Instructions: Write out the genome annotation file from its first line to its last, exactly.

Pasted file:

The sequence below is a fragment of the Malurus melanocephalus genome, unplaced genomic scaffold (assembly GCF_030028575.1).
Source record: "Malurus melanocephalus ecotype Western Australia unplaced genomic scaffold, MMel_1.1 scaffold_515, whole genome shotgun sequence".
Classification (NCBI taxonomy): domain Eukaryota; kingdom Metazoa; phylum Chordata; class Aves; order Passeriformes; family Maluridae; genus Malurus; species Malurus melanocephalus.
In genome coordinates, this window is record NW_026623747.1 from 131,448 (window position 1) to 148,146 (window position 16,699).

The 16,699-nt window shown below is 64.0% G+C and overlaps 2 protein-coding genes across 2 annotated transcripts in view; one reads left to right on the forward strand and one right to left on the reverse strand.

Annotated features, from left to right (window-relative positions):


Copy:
The sequence below is a fragment of the Malurus melanocephalus genome, unplaced genomic scaffold (assembly GCF_030028575.1).
Source record: "Malurus melanocephalus ecotype Western Australia unplaced genomic scaffold, MMel_1.1 scaffold_515, whole genome shotgun sequence".
Classification (NCBI taxonomy): domain Eukaryota; kingdom Metazoa; phylum Chordata; class Aves; order Passeriformes; family Maluridae; genus Malurus; species Malurus melanocephalus.
In genome coordinates, this window is record NW_026623747.1 from 131,448 (window position 1) to 148,146 (window position 16,699).

The 16,699-nt window shown below is 64.0% G+C and overlaps 2 protein-coding genes across 2 annotated transcripts in view; one reads left to right on the forward strand and one right to left on the reverse strand.

Annotated features, from left to right (window-relative positions):